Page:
All around Illinois – and throughout the world – people have adapted their eating habits to stay-at-home orders created in response to the novel coronavirus pandemic. Family meals are now commonplace. With the additional cooking duties, experienced home cooks are becoming amateur chefs and non-cookers are becoming accomplished home cooks.
But new (and sometimes experienced cooks) need reminders of safe cooking practices. The IPC data shows that number of food poisoning cases reported to the IPC from April 1 to May 15, have decreased due to decreased restaurant exposures, but home cases of food poisoning are unchanged when comparing cases in 2020 to 2019.
Since the upcoming Memorial Day weekend kicks off the warm weather dining season, now seems to be the perfect time to talk about food safety. Whether it is a cozy dinner at home or festive holiday picnic, no one wants to spend any time sitting on, or praying to, the porcelain throne after a tasty meal.
Here are three common foods associated with food poisoning events:
Chicken salad, tuna salad, ham salad, potato salad, macaroni/pasta salad . . . this list goes on. Mayonnaise itself is safe and does not cause food poisoning. Bacteria cause food poisoning and they love to grow in mayonnaise and the foods that are mixed into the salad. These bacteria grow best between 40 and 140 degrees Fahrenheit, so the longer the food sits at room temperature or above, the more bacteria will grow.
One of the common causes of food poisoning from picnic salads and sandwich spreads is Staphlococcus aureus, more commonly called “staph.” This is the same bacteria that cause skin infections. Many of us are colonized with staph, meaning we carry it around with us, but have no symptoms. When infected individuals prepare food without proper hand hygiene, it is possible that the food they are preparing will become contaminated.
When contaminated food is left at room temperature, the bacteria can grow and secrete a toxin called staph enterotoxin (that is a mouthful). “Entero” refers to the intestine and “toxin” refers to poison, literally meaning “intestinal poison.” This toxin causes abdominal pain, nausea, vomiting, and diarrhea.
(Source: Evening Standard)
Undercooked meats can be a source of food poisoning. Common pathogens include salmonella, camplylobacter and E.coli. Solid meats have surface bacteria and it is important that meat surfaces are well cooked. Ground meat such as hamburger is a bigger risk as these products can have bacteria both on the surface and inside the patty, loaf or meatball. All ground meat should be thoroughly cooked to destroy any bacteria in the center of the product.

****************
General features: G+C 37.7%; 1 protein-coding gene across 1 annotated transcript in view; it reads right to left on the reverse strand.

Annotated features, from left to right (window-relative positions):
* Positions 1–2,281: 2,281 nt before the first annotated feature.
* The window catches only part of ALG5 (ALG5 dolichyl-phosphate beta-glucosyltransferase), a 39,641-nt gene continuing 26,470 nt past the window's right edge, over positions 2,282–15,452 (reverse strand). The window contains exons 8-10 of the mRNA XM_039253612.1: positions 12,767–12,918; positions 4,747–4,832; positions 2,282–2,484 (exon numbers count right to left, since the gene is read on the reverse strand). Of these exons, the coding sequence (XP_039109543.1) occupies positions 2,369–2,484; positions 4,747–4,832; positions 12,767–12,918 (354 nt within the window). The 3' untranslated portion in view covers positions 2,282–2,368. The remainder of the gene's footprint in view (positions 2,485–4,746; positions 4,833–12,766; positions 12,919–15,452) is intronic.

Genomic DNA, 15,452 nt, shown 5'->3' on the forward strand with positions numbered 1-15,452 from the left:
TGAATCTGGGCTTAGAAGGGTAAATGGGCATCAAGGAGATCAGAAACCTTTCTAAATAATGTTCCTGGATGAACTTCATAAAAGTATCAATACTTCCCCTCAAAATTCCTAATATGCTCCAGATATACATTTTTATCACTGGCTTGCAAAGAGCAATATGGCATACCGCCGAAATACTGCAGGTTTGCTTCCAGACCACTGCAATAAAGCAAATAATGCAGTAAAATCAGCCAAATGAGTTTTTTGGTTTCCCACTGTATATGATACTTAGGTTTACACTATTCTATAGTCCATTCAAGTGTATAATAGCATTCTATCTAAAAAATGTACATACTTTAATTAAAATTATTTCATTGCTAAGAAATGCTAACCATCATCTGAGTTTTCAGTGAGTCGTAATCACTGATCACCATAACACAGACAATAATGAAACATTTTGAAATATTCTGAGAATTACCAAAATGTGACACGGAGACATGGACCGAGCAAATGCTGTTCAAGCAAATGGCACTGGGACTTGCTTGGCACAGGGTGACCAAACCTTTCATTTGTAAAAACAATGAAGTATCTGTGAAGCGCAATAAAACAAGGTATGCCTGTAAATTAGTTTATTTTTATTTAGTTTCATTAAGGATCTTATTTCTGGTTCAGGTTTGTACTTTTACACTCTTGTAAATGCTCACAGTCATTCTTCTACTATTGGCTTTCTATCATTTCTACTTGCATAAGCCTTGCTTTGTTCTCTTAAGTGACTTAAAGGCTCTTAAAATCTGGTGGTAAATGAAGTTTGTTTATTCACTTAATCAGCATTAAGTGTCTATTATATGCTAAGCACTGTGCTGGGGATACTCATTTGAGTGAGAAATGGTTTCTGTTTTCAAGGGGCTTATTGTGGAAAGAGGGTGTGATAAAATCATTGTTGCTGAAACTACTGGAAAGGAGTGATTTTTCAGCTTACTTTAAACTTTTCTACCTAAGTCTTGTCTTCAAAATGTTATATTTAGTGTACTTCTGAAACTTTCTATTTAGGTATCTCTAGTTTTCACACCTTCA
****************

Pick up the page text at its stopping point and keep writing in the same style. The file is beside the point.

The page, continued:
(Source: Taste of Home)
No food safety blog can be complete without mentioning poultry. Chicken and other fowl may be contaminated with salmonella, campylobacter or other bacteria during the processing period. Chicken should be thoroughly cooked to kill all bacteria. Another source of potential infection is cross-contamination of utensils and other foods. When preparing chicken, the juices can spread on kitchen surfaces and contaminate other foods. Utensils used on other foods and can lead to infection even though the chicken is properly prepared.
To prevent food poisoning in homes and summer picnics, follow these food preparation safety tips:
- Keep countertops, stovetops, refrigerators, and other food preparation and storage areas clean;
- Do not prepare food if you are sick or have any type of eye or sinus infection;
- Cover raw food and store it below cooked food in the refrigerator to avoid cross contamination;
- Only thaw meat and poultry in the refrigerator or microwave;
- Wash your hands with soap and warm, running water for at least 20 seconds before preparing any foods and especially after handling raw meat, poultry, fish, or eggs;
- Use separate cutting boards: one for meats, poultry and fish and one for bread, fruits and vegetables that can be eaten without further cooking;
- Wash cooking utensils after each use, as dirty utensils can be a source of contamination;
- Use a meat thermometer to confirm that meat and poultry are properly cooked, and visit http://www.foodsafety.gov for temperature guidelines;
- Properly seal and store leftovers in the refrigerator no later than two hours after preparing the food; and
- When in doubt, throw it out, especially when dealing with meat, poultry and dairy.
Enjoy your family meals, safely. As always, if you have any questions or comments, please let us know in the comment box below or contact us at IPCadmin@team-iha.org.
To request a free Complimentary Safety Packet (with sticker, magnet and first-aid recommendations for a poisoning, click here.